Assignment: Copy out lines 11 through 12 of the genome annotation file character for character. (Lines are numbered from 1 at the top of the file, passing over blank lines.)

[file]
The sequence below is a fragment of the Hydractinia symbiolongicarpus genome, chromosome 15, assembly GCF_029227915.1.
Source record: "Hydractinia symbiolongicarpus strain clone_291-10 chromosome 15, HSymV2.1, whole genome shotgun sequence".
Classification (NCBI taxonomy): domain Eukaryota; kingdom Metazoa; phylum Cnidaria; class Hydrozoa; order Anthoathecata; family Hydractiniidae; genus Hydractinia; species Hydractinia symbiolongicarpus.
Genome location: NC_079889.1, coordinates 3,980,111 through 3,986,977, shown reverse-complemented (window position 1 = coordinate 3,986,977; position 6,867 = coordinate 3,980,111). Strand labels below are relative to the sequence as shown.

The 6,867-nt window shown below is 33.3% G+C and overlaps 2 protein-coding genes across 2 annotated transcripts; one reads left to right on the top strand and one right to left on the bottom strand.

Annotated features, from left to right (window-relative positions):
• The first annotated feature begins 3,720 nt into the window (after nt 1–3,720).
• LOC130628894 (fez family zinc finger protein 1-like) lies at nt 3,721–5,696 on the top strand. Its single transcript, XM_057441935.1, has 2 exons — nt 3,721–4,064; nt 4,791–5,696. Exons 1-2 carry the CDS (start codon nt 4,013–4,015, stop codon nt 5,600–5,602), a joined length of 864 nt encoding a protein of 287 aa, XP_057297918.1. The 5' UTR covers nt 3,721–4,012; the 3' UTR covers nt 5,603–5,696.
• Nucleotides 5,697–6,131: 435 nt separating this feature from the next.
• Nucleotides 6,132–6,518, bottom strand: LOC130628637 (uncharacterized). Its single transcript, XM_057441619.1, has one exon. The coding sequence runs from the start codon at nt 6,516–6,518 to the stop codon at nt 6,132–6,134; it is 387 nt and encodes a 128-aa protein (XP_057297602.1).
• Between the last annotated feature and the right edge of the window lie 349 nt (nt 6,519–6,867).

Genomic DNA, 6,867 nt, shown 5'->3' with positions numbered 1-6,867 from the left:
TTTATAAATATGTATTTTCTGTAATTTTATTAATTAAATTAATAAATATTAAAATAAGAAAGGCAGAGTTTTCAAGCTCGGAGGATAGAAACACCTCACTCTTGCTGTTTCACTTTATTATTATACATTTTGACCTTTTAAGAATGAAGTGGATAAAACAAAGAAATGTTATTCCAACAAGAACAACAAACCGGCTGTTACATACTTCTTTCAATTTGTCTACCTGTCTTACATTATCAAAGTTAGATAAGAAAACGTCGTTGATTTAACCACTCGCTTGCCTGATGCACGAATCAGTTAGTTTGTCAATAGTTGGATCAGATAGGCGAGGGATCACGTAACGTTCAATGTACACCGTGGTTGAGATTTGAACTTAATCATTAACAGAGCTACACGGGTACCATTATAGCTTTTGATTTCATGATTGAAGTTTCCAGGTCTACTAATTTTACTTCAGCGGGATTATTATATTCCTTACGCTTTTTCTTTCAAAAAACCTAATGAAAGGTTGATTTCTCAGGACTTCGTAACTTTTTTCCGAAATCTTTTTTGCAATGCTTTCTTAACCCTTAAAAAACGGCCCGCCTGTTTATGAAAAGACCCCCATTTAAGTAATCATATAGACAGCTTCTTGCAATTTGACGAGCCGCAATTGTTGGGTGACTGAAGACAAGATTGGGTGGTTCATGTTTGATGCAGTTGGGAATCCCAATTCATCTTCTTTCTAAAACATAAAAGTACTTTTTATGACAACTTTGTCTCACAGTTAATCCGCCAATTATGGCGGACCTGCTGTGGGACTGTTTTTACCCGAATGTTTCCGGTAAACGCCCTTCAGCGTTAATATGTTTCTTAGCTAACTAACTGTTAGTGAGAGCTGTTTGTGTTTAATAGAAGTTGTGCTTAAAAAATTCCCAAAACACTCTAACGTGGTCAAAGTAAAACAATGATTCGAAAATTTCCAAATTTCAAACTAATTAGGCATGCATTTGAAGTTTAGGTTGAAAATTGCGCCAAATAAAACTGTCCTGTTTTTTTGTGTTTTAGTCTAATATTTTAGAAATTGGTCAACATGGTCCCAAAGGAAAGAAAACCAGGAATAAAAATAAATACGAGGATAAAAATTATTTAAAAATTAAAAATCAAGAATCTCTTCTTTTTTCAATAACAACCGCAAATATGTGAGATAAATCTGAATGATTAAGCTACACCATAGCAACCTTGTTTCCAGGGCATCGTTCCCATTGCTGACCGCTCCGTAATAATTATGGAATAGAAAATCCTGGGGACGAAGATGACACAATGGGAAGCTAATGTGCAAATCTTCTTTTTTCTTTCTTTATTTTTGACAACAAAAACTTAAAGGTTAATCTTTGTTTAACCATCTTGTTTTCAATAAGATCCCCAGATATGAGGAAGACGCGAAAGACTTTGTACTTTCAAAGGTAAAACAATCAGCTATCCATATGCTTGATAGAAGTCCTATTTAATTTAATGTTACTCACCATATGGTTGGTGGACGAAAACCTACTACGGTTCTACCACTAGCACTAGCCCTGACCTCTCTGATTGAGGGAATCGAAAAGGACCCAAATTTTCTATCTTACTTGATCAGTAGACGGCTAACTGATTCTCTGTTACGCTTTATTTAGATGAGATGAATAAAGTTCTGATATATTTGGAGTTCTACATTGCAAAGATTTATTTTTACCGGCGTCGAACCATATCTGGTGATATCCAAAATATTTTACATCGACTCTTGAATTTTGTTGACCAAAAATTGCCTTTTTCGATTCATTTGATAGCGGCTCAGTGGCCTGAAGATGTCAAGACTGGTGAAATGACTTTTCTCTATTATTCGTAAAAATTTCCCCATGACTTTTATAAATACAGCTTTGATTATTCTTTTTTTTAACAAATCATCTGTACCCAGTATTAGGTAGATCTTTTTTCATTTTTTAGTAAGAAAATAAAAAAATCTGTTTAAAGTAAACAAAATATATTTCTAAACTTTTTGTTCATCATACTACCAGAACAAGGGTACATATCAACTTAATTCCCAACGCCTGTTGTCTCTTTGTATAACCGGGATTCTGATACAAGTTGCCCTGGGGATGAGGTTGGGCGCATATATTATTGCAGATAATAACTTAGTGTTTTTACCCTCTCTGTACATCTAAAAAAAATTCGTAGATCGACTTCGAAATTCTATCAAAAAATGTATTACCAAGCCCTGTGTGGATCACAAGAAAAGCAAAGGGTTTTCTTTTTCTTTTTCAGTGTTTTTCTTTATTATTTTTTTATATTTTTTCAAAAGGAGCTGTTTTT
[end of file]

• Between the last annotated feature and the right edge of the window lie 349 nt (nt 6,519–6,867).

Genomic DNA, 6,867 nt, shown 5'->3' with positions numbered 1-6,867 from the left: